Cops Demand the Right for Cops to Do Psychedelic Drugs

Photo Illustration by The Daily Beast / Getty
Photo Illustration by The Daily Beast / Getty

Sarko Gergerian, a Massachusetts police lieutenant, is not your average cop. He’s also a trained MDMA-assisted therapist. His police chief even gave him permission to take a trip with the medicine, also known as ecstasy or molly, during a clinical trial. “It opened my heart and mind,” he told The Daily Beast.

For decades in the U.S., police officers have served as the frontline troops in a militarized war on drugs in which millions were jailed for non-violent offenses. But a small cadre of serving and former police officers, in the U.S. and across the world, are—like Gergerian— finding that when used responsibly and therapeutically, some of the drugs can ease distress and make them happier.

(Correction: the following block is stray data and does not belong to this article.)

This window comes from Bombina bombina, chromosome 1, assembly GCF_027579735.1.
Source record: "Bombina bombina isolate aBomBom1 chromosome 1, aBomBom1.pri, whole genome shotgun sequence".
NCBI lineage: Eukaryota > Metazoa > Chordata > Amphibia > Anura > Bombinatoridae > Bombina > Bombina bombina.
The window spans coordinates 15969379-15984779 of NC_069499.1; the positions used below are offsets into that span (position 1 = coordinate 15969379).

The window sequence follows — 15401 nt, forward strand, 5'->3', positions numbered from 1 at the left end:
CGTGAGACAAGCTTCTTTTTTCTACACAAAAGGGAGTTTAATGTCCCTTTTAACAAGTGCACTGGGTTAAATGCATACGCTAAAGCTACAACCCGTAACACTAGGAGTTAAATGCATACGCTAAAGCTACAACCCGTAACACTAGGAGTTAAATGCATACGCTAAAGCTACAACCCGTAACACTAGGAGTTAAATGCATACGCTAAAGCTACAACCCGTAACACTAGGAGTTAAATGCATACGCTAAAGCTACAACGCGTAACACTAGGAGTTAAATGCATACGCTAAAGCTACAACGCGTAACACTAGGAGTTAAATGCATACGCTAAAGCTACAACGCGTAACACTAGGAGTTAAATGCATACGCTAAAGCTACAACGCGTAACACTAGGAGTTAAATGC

On the sidelines of the United Nations’ annual Commission on Narcotic Drugs in Vienna on Wednesday, Gergerian sat beside three former senior policemen as part of a panel organized by Law Enforcement Action Partnership (LEAP) titled “Why Police Need Access to Psychedelics Urgently”. They pressed authorities around the world to swiftly make MDMA-assisted therapy (MDMA-AT) available to their comrades both as a preventive medicine and treatment for PTSD, which is rampant and may affect as many as one-in-two officers. The scale of the mental health crisis in policing means that, in the U.S. and the U.K., officers are more likely to commit suicide than die on duty.

“MDMA can push treatment resistant PTSD into remission,” says Gergerian, who had a postgraduate qualification in mental health counseling before joining the police in 2010 initially as a patrol officer and is speaking in a personal capacity. “Why not create a wellness program for first responders with MDMA-AT built in so cops don’t get to the point where they’re blowing their own heads off with their guns.”